Former US Navy Secretary Middendorf urges Biden administration to cease plans for wind farms off Rhode Island and Massachusetts

A former US Navy secretary and veteran diplomat has urged the Biden administration and Congress to cease plans for extensive wind farms off of Rhode Island and Massachusetts, according to documents first obtained by the NY Post.

In an October 24 letter addressed to the Chairman of the Joint Chiefs of Staff, former Ambassador J. William Middendorf expressed concerns that the projects were advancing through a flawed regulatory process despite controversies regarding their acknowledged impacts and questionable benefits. Middendorf, aged 99, warned Air Force Gen. Charles Q. Brown, Jr. that these developments would harm the ocean habitat, devastate marine animal populations, impair ocean-dependent industries, and degrade the quality of life for residents and visitors.

Furthermore, Middendorf argued that these projects would benefit foreign national energy companies at the expense of American taxpayers, posing risks to national security, military operations, and maritime safety. He contended that offshore wind complexes would increase energy costs and create a substantial environmental liability without effectively reducing carbon emissions or retiring fossil fuel plants.

Middendorf, who served as Navy secretary under Presidents Nixon and Ford and later as US ambassador to the Organization of American States and envoy to the European Union under Reagan, distributed copies of his letter to key figures, including Rhode Island’s congressional delegation, Biden administration officials, and other members of Congress. He urged a halt to all North Atlantic windmill projects until the completion of two ongoing government investigations into their effects.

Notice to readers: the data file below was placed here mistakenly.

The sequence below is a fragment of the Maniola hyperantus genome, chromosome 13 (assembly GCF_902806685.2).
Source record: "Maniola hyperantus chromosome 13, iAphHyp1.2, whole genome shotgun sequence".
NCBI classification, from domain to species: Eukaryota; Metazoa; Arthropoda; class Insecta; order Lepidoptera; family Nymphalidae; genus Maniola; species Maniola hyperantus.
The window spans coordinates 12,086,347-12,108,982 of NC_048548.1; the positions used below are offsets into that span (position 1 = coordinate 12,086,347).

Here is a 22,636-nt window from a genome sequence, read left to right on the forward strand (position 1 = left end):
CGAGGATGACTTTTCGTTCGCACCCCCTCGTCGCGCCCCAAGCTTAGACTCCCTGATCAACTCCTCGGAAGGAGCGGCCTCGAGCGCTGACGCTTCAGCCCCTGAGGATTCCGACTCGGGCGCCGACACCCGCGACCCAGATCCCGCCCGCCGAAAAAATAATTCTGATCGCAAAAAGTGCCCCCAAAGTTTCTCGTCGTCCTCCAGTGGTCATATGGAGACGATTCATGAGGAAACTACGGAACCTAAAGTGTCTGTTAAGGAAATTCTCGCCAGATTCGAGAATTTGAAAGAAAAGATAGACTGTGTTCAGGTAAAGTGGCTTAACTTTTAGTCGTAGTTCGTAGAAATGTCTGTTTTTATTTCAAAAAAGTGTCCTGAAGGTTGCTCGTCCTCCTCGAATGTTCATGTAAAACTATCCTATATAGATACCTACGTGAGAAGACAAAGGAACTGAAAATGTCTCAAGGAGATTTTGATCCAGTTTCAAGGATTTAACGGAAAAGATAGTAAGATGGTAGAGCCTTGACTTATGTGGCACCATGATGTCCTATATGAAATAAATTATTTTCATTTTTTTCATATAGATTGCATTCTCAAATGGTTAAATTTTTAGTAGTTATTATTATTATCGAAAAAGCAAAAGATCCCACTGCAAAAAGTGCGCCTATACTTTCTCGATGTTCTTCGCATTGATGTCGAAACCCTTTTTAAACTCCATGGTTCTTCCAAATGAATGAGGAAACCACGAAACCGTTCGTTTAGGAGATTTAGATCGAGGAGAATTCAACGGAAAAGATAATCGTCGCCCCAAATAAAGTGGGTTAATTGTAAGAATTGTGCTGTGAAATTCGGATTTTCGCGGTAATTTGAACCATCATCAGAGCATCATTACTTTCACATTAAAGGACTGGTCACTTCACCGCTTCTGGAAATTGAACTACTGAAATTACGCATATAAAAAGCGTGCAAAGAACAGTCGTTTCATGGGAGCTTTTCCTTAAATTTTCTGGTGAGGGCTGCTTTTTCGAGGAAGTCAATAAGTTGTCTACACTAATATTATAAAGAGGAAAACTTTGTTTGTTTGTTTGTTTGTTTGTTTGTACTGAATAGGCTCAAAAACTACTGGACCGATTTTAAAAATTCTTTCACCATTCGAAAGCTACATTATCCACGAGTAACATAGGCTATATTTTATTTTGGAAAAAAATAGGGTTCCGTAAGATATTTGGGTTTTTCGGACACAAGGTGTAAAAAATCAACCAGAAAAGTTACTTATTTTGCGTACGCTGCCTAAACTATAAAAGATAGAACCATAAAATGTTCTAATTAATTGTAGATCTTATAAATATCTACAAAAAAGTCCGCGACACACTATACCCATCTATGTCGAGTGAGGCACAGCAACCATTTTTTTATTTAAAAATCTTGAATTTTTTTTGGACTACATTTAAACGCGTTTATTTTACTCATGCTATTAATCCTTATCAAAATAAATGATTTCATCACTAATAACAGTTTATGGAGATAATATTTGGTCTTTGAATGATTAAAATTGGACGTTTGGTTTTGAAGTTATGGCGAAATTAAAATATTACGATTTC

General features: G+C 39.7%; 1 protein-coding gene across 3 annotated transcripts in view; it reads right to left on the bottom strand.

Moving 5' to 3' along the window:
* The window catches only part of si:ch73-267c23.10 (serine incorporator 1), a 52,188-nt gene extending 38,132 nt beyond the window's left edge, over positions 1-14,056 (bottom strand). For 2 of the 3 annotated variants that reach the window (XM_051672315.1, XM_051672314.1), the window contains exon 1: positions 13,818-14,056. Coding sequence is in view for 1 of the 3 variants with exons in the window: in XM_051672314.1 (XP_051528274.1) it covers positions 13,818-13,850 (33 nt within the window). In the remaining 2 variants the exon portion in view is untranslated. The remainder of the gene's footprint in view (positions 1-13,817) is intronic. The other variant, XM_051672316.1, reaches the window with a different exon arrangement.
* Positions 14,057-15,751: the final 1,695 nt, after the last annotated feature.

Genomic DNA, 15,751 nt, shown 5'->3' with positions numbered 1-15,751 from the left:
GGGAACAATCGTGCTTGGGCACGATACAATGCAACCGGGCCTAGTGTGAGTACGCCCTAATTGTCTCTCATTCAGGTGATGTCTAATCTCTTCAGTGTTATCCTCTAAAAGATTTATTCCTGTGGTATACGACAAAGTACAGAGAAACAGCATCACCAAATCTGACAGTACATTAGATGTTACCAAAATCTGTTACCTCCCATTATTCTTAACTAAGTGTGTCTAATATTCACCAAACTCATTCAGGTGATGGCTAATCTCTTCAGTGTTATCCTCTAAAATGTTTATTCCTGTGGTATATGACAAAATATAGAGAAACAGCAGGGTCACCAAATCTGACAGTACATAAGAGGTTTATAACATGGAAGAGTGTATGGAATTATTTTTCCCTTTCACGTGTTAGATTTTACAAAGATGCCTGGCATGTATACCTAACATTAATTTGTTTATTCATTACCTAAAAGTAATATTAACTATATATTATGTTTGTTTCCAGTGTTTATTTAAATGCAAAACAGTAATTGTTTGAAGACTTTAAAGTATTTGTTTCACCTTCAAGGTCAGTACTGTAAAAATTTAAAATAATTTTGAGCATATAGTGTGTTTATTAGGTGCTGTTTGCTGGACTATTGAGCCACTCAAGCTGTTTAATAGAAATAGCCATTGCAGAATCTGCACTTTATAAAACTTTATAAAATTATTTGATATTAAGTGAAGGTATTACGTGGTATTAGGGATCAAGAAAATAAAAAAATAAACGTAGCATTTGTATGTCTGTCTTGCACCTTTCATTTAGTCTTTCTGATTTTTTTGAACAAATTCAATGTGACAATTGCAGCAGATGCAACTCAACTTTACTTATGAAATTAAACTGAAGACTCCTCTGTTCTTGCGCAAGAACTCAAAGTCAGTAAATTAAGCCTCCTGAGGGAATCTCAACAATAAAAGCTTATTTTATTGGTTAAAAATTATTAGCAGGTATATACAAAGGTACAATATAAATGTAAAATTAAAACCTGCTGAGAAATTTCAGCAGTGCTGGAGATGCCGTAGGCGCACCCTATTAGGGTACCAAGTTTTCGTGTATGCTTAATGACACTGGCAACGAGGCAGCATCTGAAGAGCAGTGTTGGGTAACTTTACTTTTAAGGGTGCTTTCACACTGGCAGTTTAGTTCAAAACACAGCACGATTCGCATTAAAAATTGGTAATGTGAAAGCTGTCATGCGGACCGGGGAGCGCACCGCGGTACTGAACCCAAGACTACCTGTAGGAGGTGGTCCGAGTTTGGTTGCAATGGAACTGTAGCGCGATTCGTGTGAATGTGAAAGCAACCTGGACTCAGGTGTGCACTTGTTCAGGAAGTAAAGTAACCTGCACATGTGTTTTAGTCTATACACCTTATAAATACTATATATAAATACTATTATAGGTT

The letter also referenced the resignation of a fishing regulatory board in Rhode Island and ongoing investigations by the Government Accountability Office and the Transportation Department’s Inspector General into the impact of offshore wind development on maritime activities, air and military traffic, and radar screening.

Middendorf criticized the support for the destruction of oceans for foreign profit by coastal states’ leadership, questioning the effectiveness of offshore wind developments in reducing carbon emissions. He raised concerns about the intermittent nature of wind energy, the lack of technology for adequate battery storage, and the need for fossil fuel generators to compensate for wind’s variability.

Additionally, Middendorf pointed to potential interference with US military operations and the risks associated with hurricane damage to offshore wind turbines. He emphasized that the costs of such risks would ultimately be borne by American taxpayers rather than the energy companies developing these projects.




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